Tuesday, May 10, 2011


It appears amazing that a fish can suffocate. Yet this is absolutely what happens in some species, for example gouramis, if they are averted from surfacing customarily to take in a swallow of atmosphere.

Gouramis have developed to exist in waters that can end up being particularly level in oxygen. Under such conditions, most fish could sooner or later gag to passing. In gouramis, however, some of the gills have developed into special organs that are very efficient at absorbing oxygen directly from the

The Price of Survival
This survival strategy comes at a price, though, since the highly modified gills can no longer absorb oxygen from the water. Therefore, even if there is an ample supply of dissolved oxygen in the water, gouramis cannot obtain as much as they need through their gills. They must regularly come to the surface to breathe. If they cannot do this, they will die. Many species also use air to blow mucus-covered bubbles. During the breeding season the males of these species build bubble nests on the surface, or under a submerged leaf. Eggs are laid in these bubbles and develop in an oxygen-rich environment.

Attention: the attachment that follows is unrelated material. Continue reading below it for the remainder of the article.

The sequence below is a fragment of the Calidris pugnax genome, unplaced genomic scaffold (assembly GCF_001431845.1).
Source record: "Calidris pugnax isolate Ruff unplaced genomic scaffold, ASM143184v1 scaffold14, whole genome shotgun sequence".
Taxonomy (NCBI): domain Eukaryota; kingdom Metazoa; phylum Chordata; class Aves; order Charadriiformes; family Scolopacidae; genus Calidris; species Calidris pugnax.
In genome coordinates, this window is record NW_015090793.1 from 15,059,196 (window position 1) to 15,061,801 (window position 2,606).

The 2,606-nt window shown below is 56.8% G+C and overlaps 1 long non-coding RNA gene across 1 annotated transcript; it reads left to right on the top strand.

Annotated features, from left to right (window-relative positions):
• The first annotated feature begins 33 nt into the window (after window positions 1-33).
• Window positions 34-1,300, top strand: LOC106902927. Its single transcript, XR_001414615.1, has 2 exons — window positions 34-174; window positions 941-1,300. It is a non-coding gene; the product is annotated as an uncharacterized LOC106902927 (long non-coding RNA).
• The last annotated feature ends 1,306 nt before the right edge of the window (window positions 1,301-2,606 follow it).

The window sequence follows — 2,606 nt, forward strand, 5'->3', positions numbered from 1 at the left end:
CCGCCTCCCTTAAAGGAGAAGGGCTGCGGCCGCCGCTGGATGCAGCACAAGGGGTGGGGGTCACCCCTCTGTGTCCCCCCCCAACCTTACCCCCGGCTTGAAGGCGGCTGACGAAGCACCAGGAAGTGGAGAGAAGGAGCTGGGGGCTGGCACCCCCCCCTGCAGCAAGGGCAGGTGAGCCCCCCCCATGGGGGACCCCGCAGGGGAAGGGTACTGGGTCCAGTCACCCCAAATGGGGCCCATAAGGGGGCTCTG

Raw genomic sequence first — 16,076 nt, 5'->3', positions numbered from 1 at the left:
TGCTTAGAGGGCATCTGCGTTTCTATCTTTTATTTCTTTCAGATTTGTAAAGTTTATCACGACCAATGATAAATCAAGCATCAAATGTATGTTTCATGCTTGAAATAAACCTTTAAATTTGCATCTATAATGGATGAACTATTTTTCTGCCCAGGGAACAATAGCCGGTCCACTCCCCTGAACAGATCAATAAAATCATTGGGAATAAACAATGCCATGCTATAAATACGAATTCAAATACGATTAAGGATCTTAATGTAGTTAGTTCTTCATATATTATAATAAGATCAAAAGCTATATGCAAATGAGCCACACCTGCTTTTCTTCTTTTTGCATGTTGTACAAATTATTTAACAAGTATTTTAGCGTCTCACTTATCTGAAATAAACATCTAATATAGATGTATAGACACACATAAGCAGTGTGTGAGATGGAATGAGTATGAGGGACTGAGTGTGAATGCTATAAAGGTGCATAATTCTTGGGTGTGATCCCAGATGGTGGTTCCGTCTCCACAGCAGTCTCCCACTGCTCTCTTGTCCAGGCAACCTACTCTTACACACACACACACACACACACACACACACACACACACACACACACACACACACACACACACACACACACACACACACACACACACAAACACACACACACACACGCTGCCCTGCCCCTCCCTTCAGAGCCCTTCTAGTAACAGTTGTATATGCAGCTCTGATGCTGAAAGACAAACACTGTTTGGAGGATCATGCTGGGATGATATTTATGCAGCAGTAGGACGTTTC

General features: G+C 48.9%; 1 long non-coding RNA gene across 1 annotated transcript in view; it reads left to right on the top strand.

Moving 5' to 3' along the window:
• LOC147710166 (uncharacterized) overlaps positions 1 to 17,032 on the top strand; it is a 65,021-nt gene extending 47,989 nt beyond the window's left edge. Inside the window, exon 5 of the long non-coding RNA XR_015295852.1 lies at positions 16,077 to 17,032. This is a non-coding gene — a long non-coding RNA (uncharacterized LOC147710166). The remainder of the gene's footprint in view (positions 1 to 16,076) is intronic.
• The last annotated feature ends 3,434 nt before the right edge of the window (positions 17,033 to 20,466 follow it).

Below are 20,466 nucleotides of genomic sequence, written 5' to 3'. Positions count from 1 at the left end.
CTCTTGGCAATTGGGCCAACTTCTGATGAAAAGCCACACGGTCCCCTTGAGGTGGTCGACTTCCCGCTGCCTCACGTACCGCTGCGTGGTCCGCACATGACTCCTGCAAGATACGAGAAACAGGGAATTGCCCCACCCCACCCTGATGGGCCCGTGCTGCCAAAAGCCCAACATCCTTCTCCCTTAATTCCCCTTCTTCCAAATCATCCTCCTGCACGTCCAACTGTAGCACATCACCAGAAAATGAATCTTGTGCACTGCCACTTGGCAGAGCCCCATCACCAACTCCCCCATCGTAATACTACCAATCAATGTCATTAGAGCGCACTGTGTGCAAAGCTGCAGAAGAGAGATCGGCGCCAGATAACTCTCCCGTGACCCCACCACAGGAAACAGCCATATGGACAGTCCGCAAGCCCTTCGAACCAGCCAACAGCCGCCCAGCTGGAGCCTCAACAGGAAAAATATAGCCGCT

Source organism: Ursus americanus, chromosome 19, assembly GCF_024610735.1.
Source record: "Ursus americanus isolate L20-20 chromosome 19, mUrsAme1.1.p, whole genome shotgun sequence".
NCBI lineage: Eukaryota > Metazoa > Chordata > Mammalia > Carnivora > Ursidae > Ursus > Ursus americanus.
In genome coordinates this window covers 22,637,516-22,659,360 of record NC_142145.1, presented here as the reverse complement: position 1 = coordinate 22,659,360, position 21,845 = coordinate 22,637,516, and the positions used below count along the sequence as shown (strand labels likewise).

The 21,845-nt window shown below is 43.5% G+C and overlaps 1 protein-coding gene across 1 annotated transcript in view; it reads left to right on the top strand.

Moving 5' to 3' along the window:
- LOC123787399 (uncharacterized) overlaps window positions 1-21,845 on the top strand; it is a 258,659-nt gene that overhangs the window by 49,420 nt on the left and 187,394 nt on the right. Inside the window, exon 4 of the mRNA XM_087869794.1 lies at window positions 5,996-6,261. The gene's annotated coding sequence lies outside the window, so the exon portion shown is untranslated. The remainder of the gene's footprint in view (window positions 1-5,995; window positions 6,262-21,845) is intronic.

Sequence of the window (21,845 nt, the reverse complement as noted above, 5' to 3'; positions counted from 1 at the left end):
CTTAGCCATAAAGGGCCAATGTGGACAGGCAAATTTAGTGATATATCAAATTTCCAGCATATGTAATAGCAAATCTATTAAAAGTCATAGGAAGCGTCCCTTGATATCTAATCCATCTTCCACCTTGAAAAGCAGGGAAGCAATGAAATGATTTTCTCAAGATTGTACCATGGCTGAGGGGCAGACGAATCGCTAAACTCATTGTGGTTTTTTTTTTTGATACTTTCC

In other species, males carry the eggs in their mouths until they are ready to hatch. Since these males must come to the surface for air, the eggs also receive plenty of oxygen, even if there is little dissolved oxygen in the water. In the breeding season, males become very aggressive. In some species of fighting fish this aggression lasts all year. In the Far East, fish-fighting contests between these fish are held,with bets placed on the outcome.


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